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Heidi Ryom

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There is a book about the great Royal Danish Ballet ballerina Heidi Ryom and her farewell performance celebrating her twentyfifth anniversary in 1997 "En aften jeg aldrig glemmer" (An Evening I shall never forget). Pictures from this last night by Tine Harden from her last Swan Lake with Nikolaj Hübbe. Text by Erik Aschengreen, Peter Bo Bendixen, Nikolaj Hübbe, Peter Martins and others. 120 pages. Photos throughout. Text in both English and Danish.

ISBN 87-90724-14-3

Can be ordered online from:


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Is ths new, Jorgen? There was a book done on Ryom several years ago -- I didn't see it.

It took me a long time to warm to Ryom. I liked the company's more classical dancers, like Jeppesen, Kirk, Schandorff and Gad. Ryom isn't poetic, nor as musical as Jeppesen and Gad, and doesn't have good lines. But she was the greatest Tatiana (in "Onegin") I've ever seen, including Haydee. The Danes were great, generally, in that ballet, through those wonderfully detailed characterizations they did as second nature.

"Onegin" was her stepping stone to the Sylph -- she was demicaractere and best at playing down to earth characters (I had liked her Swanilda very much when she was young). She had to acquire glamour, and "Onegin" did that. She went from curious peasant girl to an elegant, educated woman. Her Sylph wasn't in the traditional mode at all -- it couldn't be, because she didn't have the gifts that Danish Sylphs usually have. She credits Kronstam for her Sylph, and he used HER gifts, her lightness, her extraordinary, crystalline lightness. Her Sylph was a fairy. I've never seen anyone be more fairylike in that part. She was also the clearest mime I've ever seen as Teresina in "Napoli." Others rushed through the mime and made it look like vague gestures. Ryom seemed to have all the time in the world, and gave you every syllable.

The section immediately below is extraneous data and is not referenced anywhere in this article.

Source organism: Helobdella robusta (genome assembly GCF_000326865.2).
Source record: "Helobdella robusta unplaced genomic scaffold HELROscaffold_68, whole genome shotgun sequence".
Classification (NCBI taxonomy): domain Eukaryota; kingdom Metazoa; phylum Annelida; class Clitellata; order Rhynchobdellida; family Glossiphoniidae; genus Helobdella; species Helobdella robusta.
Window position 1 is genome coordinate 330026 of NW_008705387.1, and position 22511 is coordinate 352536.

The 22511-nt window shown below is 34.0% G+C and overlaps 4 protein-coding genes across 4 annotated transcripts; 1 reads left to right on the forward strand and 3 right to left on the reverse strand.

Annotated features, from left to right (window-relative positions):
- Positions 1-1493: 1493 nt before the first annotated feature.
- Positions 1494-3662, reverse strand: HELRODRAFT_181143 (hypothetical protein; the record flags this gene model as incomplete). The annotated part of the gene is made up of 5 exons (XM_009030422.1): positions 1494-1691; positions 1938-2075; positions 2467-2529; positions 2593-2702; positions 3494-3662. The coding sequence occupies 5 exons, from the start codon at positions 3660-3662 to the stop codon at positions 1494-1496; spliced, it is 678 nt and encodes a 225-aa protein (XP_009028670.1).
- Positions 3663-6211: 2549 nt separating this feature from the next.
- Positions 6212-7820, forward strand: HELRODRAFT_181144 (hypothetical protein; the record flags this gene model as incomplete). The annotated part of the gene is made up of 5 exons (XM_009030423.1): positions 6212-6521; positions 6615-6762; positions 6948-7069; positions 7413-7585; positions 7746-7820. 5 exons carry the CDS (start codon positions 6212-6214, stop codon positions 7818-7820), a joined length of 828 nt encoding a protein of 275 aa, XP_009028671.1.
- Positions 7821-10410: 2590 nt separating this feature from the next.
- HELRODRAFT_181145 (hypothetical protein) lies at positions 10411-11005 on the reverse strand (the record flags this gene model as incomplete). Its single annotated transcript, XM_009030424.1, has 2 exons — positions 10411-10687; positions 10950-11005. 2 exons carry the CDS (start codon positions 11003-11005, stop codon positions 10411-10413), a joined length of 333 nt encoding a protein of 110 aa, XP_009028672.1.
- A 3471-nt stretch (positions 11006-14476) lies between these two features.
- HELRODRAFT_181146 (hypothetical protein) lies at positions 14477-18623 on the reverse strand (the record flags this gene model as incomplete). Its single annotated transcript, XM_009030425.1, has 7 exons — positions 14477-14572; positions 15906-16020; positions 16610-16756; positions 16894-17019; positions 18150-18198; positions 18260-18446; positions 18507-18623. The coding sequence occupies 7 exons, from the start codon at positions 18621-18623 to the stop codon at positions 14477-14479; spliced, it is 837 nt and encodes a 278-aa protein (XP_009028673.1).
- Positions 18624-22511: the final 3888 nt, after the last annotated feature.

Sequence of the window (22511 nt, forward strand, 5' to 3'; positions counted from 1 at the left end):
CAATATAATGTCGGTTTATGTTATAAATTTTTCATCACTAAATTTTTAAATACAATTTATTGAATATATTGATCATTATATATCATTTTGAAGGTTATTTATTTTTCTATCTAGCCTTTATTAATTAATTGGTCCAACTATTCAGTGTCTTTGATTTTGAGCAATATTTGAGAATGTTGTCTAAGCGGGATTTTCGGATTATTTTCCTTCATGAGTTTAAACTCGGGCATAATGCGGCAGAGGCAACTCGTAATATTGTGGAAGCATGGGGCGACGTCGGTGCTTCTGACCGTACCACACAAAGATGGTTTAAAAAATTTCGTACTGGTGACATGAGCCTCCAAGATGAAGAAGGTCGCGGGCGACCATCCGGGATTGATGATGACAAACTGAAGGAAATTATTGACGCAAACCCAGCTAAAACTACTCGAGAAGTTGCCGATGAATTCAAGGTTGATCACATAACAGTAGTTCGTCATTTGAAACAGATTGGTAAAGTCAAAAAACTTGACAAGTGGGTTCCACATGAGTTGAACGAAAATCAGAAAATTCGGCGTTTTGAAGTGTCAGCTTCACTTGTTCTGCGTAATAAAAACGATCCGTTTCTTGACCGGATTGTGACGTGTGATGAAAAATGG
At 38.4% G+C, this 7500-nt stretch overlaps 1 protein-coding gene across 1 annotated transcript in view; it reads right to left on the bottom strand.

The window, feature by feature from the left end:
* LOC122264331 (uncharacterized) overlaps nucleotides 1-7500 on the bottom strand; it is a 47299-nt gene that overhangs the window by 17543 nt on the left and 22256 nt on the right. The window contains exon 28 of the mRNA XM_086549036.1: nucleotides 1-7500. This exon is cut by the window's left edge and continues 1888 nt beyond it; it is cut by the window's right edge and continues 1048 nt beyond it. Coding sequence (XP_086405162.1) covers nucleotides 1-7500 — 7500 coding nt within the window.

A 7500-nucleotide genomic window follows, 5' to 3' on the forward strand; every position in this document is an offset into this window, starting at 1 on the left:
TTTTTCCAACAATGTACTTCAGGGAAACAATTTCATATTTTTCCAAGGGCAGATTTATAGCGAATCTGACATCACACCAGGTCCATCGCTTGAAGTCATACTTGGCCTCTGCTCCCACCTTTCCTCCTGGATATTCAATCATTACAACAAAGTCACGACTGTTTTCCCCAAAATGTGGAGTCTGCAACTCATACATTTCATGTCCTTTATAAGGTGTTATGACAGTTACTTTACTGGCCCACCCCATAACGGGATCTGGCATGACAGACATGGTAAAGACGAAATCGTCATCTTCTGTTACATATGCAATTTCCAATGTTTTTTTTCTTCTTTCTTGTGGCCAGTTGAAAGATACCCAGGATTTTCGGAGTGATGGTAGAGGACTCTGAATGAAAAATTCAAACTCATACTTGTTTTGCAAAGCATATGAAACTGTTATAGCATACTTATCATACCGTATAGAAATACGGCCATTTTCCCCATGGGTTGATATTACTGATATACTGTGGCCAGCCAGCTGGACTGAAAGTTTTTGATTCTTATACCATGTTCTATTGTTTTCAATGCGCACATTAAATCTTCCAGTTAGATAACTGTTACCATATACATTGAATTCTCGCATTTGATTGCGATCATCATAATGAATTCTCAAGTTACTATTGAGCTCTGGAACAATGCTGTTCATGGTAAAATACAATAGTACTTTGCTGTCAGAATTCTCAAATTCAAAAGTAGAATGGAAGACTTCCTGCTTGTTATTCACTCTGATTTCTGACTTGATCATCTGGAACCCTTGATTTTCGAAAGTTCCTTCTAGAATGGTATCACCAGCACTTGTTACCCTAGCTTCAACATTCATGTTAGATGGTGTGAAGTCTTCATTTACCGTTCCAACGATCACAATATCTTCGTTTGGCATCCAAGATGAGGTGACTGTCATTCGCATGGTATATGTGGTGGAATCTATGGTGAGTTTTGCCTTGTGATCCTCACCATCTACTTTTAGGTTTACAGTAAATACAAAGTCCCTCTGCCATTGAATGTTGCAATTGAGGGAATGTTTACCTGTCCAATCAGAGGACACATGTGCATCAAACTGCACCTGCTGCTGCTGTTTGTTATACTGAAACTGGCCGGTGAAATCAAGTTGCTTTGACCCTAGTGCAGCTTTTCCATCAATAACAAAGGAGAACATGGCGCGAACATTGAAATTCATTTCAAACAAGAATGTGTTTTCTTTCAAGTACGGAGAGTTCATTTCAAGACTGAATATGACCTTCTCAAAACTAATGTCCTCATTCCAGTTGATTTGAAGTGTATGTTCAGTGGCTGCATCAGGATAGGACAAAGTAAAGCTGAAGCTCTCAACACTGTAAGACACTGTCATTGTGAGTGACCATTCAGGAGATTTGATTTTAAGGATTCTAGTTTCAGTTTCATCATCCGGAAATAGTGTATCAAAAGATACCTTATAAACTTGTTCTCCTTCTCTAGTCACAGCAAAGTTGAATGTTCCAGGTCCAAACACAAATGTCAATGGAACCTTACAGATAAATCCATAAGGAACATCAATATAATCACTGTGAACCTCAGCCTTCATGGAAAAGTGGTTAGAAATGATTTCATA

She was the most popular ballerina in the company when I was visiting Copenhagen regularly in the early 1990s. The audience loved her in anything she did. Kronstam told me that she was like Margot Lander, THE most beloved Danish ballerina of the 20th century, not in her face or body, but in her humanity (a big deal to Danes). She would dance "Etudes" not as a grand, classical ballerina, but as a hostess, welcoming you into her world -- which is what that role had originally been.

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Thank you for that, Jorgen -- the "Swan Lake" one is gorgeous! I think Ryom is an example of that rare dancer who worked like a demon throughout her career to be better. She wasn't innately musical, but she learned to make herself look musical. (I saw a lot of rehearsals during this period :) ) She didn't have a natural line -- but the line in the "Swan Lake" photo is lovely. And along with that, she kept her natural gifts for drama, not merely good acting, but an ability to make even a rather dull ballet seem interesting.

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